Investing The Crowdfunding Way
Earlier today, the SEC unanimously voted to propose rules for investing via crowdfunding platforms and portals such as CircleUp. As part of last year’s JOBS Act, accessible equity financing has been highly anticipated by early stage ventures. The ruling will generate a proposal to allow for these non-public ventures to raise capital through online crowdfunding platforms in exchange for equity, but more importantly it will allow non-accredited investors to engage in the risk and rewards of startup investment.
Non-accredited investors with incomes under $100,000 will be permitted to invest the greater of $2,000 or 5% of their income or net worth every 12 months, and those with income above $100,000 may invest up to 10%. And companies choosing to utilize this new resource will be permitted to raise up to $1 million in crowdfunding capital during each 12 month cycle. Restrictions regarding ownership, valuation and SEC reporting (depending on the $ amount raised) will also help facilitate the safe introduction of crowdfunding as an alternative to Angel Investment, IPOs and Venture Capital. (See the SEC’s proposed rules here). This new means of obtaining capital isn’t appropriate for everyone, but for the venture with capital needs under $1 million, this presents the first opportunity to utilize the public market without the need to be IPO ready.
These rules will be the beginning of a new age of startup funding, and investor access. Early stage investment will no longer be restricted to those with significant assets or annual income, allowing for the average Joe to engage in the thriving startup culture across the United States and the potential reward associated with getting in on the ground floor. This new access will certainly open doors, but the SEC is also being careful to protect those in the $100,000 and under income bracket from misunderstanding the risk of early stage investment, and investing beyond their means via restrictions on financing and disclosure requirements for participating companies.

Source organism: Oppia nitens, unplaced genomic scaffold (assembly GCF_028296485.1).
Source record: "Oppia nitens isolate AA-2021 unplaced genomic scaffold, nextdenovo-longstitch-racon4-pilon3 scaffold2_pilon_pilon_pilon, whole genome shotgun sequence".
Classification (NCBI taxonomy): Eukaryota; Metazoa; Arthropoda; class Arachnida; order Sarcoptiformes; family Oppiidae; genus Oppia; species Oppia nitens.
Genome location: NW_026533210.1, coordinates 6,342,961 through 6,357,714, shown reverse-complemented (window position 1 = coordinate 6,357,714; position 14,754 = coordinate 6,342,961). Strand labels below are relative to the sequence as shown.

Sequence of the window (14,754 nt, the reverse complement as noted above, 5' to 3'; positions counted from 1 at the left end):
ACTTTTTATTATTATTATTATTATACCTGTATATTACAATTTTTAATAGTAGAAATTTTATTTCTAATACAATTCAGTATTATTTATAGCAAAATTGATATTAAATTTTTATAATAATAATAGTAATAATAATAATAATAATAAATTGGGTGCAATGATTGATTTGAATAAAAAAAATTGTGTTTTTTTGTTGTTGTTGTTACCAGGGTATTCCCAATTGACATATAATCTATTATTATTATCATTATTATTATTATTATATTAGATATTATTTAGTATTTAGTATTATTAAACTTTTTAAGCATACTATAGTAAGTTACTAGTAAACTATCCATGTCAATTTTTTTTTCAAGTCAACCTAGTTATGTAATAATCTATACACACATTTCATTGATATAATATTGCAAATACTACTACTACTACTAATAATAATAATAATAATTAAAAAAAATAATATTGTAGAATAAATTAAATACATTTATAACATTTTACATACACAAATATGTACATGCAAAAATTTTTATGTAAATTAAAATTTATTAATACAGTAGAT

For the first time, investors and new ventures will be able to connect and support one another without the need for costly IPOs, or traditional Angel investment and Venture Capital. But don’t assume those investing will all fall into the lower income brackets. The existence of crowdfunding portals will simply increase exposure to a variety of startups that due to geographic or industry restrictions may have not previously found themselves in front of investor pools. And accredited investors could benefit from the ability to invest in broader varieties of startups in locations and industries they may have previously been unaware of.
Once these proposed regulations are put into practice expect crowdfunding portals to see huge volume increases (the SEC estimates somewhere between 50-100 portals/brokers will enter this space), but be aware of the disclosure requirements for each company and the risk associated with the high rate of failure in the startup community.
Welcome to investing, the crowdfunding way!
The following article is from one of our external contributors. It does not represent the opinion of Benzinga and has not been edited.